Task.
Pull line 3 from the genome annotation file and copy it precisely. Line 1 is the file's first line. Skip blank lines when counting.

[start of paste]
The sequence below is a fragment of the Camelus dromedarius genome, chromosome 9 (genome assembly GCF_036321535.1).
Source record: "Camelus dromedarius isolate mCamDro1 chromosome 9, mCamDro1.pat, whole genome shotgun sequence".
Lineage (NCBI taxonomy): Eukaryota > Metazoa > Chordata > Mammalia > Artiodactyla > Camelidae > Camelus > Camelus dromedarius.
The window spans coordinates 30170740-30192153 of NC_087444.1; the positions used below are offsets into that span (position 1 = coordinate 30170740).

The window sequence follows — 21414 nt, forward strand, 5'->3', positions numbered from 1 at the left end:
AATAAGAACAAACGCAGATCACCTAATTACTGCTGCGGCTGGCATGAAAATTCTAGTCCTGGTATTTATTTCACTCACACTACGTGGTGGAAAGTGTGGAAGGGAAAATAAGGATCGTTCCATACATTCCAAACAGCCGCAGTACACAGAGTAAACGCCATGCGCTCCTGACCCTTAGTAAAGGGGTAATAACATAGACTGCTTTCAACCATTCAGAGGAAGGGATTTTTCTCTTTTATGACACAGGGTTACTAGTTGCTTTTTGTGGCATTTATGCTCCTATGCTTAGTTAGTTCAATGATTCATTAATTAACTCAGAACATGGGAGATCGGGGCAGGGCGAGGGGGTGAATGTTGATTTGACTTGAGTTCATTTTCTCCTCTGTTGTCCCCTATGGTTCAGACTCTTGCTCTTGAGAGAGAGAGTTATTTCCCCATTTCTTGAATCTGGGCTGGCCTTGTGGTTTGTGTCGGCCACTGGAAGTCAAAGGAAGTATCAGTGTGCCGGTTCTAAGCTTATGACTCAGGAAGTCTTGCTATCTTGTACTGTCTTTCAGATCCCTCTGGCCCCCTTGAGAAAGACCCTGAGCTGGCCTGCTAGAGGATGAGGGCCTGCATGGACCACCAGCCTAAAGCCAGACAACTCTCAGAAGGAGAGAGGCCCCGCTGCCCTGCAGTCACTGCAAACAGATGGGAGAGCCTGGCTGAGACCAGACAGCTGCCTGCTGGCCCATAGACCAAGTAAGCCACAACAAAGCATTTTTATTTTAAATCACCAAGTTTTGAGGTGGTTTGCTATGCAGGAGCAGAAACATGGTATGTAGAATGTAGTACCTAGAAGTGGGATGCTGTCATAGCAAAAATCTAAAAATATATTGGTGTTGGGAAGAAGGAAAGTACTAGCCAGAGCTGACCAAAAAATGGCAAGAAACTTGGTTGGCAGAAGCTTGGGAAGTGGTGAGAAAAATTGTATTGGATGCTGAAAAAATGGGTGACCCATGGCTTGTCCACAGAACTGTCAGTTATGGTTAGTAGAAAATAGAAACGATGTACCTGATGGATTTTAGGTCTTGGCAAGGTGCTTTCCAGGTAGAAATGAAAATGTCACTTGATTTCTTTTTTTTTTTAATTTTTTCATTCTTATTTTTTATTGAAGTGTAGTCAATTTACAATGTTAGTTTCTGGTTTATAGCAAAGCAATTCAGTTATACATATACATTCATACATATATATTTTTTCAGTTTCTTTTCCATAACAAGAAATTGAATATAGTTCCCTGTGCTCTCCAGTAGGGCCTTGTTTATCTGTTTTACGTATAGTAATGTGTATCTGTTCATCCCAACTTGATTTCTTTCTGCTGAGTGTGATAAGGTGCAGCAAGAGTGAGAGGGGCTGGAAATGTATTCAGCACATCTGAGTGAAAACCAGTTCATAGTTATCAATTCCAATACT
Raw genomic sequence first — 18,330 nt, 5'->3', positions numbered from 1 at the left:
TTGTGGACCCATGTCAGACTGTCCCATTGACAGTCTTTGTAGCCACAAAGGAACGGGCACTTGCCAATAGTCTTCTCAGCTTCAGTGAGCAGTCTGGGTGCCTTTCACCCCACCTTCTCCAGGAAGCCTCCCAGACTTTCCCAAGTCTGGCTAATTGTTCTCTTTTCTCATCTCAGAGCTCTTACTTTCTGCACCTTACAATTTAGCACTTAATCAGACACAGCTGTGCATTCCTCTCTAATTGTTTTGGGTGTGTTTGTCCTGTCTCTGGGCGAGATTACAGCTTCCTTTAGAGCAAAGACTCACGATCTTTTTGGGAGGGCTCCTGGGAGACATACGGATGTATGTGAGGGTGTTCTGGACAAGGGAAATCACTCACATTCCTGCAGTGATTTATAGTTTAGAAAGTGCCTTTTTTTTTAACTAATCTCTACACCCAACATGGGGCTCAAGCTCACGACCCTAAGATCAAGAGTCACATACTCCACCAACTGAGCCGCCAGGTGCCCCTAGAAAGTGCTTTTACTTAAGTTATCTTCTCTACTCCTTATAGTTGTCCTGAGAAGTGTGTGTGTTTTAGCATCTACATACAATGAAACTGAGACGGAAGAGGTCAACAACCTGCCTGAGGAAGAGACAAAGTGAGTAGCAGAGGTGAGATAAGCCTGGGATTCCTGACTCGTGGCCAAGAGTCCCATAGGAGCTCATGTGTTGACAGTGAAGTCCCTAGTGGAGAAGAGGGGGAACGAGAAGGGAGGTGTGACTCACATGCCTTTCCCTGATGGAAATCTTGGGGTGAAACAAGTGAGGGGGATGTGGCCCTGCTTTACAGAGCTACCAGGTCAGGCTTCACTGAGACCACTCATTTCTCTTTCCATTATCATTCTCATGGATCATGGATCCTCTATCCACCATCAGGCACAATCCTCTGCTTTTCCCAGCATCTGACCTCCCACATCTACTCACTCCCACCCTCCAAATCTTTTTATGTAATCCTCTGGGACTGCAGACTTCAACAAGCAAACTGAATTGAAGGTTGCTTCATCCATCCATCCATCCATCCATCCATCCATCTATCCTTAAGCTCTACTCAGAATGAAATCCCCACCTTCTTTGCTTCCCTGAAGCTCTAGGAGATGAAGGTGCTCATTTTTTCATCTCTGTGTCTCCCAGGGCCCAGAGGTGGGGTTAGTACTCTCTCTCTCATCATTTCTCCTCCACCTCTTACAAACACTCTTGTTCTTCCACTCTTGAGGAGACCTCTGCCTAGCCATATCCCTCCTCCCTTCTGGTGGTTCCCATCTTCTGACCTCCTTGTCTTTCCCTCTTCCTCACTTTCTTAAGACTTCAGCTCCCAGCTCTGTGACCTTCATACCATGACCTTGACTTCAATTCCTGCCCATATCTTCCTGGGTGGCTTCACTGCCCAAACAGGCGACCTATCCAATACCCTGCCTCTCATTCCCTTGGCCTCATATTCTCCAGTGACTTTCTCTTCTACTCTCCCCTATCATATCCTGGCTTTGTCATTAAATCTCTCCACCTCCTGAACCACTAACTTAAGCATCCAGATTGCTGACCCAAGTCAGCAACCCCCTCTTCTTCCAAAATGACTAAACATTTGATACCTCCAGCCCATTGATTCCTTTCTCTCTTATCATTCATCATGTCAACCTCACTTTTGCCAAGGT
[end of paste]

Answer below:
Lineage (NCBI taxonomy): Eukaryota > Metazoa > Chordata > Mammalia > Artiodactyla > Camelidae > Camelus > Camelus dromedarius.